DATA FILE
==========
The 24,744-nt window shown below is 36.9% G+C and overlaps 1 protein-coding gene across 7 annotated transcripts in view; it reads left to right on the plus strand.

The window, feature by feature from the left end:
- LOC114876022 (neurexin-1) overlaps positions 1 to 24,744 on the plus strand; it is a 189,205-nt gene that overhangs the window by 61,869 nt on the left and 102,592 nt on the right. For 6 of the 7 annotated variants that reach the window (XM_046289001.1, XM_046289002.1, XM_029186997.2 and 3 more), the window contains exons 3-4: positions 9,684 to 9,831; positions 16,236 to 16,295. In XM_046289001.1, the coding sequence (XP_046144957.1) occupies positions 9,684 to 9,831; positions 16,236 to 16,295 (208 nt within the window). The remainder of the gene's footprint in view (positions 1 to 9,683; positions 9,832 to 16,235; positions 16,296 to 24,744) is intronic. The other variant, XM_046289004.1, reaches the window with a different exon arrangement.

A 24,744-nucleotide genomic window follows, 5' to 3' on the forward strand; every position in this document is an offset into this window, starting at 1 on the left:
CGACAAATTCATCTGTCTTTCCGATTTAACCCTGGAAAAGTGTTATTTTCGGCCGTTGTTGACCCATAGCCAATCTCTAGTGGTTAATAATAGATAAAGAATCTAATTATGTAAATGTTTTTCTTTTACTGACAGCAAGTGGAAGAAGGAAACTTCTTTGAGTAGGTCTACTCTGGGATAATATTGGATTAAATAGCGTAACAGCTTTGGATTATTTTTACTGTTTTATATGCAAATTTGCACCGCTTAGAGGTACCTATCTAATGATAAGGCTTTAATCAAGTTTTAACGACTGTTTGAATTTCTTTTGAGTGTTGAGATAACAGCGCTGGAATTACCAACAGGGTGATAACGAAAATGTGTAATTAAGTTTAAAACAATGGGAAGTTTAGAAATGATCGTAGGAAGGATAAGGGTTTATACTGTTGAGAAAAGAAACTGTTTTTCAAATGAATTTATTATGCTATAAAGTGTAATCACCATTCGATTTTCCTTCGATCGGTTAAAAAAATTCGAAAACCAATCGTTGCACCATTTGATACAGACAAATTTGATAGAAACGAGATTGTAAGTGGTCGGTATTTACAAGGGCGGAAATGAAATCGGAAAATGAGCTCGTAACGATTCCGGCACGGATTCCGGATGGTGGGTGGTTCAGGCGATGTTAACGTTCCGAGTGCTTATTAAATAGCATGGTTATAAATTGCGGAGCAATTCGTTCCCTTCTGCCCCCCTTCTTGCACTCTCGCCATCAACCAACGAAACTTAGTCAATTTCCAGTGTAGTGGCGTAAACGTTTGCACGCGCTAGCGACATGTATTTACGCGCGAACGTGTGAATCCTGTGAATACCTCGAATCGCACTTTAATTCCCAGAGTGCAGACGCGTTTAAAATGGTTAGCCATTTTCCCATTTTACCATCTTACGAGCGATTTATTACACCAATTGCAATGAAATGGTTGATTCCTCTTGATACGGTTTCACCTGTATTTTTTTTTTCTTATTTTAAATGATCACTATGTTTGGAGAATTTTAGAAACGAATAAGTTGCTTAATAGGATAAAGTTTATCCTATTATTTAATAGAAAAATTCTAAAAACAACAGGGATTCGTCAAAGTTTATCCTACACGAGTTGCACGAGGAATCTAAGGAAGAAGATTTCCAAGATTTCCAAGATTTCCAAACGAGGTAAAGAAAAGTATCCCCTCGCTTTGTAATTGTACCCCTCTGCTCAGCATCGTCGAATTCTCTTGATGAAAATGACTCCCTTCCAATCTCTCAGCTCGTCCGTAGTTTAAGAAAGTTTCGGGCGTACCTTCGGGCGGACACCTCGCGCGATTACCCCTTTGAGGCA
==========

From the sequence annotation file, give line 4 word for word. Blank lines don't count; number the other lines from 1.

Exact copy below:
A 24,744-nucleotide genomic window follows, 5' to 3' on the forward strand; every position in this document is an offset into this window, starting at 1 on the left: